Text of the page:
Why the Iranian regime is installing mullahs in key positions

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The ruling regime in Iran has launched an initiative to install thousands of mullahs in various entities across the country as a new way to impose even more control over the Iranian people, the country’s economy and daily life. State television says the plan began two years ago and has recently gained momentum. The regime’s Supreme Leader, Ali Khamenei, is pursuing different goals with this initiative, and the economic incentives are just one aspect of a bigger picture.

This plan will see to installing mullahs as “religious experts and advisers in police stations” and a senior official said such a program would be extremely helpful for the mullahs’ regime.

Coincidentally, the mullahs’ Majlis (parliament) introduced and passed the “Islamic Banking Bill”, and the regime’s Central Bank issued instructions for “religious supervisors stationed in all banks”. Schools will have “advisory mullahs” who will enjoy significant authority over these important facilities.

In Iran, under this regime, the mullahs are now even considered de facto doctors and medical experts. The regime is also launching the “Commission for Psychology and Counseling under the Teachings of Religious and Islamic Culture”, saying that “the objective is to exercise the national potential by seeking personnel from the regime’s religious schools.”

The people of Iran know very well that the mullahs’ regime is applying its rule and interfering more in the daily life of the people and all entities of the country for the past 43 years since the 1979 revolution. The mullahs believe that the maintenance of their intact regime depends on iron-fisted power, including through executions and torture. Another aspect of this approach is the use of religious pretexts to establish their place in people’s lives and in all the vital entities/infrastructures of the country.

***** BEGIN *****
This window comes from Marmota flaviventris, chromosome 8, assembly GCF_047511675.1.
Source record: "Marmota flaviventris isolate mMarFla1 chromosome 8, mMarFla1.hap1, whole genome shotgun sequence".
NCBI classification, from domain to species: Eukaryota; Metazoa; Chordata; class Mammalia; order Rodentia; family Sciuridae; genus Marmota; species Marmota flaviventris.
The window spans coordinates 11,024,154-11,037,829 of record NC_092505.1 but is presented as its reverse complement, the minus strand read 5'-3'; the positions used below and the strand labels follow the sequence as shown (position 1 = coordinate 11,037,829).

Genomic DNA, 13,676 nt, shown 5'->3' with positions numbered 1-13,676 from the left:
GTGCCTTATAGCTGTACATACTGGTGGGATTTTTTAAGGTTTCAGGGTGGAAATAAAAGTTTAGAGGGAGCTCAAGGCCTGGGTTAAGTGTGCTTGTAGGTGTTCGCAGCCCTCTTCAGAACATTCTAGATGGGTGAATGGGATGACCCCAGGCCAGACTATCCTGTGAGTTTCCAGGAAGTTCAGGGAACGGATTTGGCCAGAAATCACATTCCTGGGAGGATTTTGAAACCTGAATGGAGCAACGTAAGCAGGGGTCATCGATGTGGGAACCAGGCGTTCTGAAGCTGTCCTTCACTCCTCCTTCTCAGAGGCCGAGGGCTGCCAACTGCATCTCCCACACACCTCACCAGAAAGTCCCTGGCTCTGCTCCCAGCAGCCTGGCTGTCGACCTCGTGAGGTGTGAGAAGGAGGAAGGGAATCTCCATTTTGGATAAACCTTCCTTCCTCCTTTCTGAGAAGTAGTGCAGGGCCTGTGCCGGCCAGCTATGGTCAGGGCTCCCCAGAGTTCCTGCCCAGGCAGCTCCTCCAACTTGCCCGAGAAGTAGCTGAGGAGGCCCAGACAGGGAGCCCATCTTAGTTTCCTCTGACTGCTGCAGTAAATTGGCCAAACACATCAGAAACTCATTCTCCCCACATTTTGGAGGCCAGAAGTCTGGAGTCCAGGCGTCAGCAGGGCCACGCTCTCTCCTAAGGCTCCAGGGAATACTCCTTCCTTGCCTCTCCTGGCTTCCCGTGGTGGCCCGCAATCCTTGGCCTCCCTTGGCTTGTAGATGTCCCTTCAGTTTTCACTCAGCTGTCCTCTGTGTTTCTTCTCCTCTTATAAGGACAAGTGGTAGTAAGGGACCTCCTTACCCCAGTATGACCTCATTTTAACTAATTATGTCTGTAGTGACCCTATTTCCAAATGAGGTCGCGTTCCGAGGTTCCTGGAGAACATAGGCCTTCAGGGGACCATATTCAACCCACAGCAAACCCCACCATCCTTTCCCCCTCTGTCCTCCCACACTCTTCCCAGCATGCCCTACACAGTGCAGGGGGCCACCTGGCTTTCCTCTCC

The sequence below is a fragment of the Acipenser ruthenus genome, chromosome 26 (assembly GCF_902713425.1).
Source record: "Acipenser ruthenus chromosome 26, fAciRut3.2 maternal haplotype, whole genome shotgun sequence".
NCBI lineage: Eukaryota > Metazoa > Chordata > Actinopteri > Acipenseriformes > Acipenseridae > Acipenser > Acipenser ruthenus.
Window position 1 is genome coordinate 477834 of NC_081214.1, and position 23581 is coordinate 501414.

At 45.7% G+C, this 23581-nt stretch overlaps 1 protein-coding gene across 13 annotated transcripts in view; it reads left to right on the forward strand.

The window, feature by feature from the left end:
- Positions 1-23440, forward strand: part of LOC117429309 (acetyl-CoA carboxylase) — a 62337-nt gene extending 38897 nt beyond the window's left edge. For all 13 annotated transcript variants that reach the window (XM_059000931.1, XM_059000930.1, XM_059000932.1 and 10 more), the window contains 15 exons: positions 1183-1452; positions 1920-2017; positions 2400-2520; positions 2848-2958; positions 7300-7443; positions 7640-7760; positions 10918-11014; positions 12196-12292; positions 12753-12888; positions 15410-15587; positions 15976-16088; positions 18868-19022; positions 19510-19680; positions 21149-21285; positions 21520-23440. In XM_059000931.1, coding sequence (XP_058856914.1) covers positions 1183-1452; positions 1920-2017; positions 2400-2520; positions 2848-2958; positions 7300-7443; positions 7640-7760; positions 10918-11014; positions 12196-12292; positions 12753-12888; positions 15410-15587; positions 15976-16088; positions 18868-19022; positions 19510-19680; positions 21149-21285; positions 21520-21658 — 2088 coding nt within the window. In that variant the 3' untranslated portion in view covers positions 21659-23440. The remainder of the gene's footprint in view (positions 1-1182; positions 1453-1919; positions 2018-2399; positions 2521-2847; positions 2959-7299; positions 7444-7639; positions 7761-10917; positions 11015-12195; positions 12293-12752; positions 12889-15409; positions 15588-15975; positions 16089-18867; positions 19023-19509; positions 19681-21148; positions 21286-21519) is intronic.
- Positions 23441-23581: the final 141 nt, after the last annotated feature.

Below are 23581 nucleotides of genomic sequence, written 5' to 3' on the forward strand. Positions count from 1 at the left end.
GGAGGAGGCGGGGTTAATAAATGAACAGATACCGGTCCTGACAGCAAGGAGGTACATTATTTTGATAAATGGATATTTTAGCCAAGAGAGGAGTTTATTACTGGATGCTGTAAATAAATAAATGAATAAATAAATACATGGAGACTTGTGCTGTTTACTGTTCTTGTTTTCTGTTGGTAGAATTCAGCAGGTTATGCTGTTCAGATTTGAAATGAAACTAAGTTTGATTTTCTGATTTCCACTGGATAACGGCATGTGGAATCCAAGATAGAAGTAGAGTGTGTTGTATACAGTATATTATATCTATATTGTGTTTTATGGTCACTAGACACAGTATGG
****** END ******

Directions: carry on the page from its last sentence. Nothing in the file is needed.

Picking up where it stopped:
This initiative marks the failure of Ebrahim Raisi’s presidency after only one year in office. Khamenei facilitated Raisi’s rise to power to ensure his regime remains united as it continues to face growing dissent at home and isolation abroad. Raisi, notoriously known for his key role in the massacre of a political prisoner in 1988, symbolizes the mullahs’ regime of terror for four decades. But even Raisi was unable to fulfill Khamenei’s hopes of strengthening his grip on power.

Not only has Raisi failed to contain the protests, but his hollow promises to lower the exchange rate, lower prices, reopen the country’s shuttered factories, solve unemployment and build a million homes for people in need turned out to be nothing but words, further escalating the protests.

The people of Iran are denouncing Raisi’s lies in his ongoing protests, demanding answers regarding his empty promises and denouncing the soaring prices of various products in the country. Even the official media recognize Raisi’s failures.

“Perhaps Raisi’s only achievement was his plan to impose rules and regulations on the hijab (headscarf),” read an article in the official Mostaghel daily on July 27. measures supervised by Raisi, only caused an escalation of hatred among the Iranian population.

This explains why Khamenei, in light of his inability to consolidate power, is now resorting to new tactics, installing the mullahs – his final and dwindling bastion of support – in key roles in hopes of maintaining control over the levers of power in Iran.

But what will be the success of the installation by the mullahs’ regime in key positions of power? These measures come at a time when hatred against the mullahs’ regime is at its highest level. In their daily protests, the Iranian people constantly chant “the mullahs must get lost”, acknowledging where the main root of the country’s problems lies. The tension in society suggests Khamenei’s latest tactic will only backfire on his own regime.

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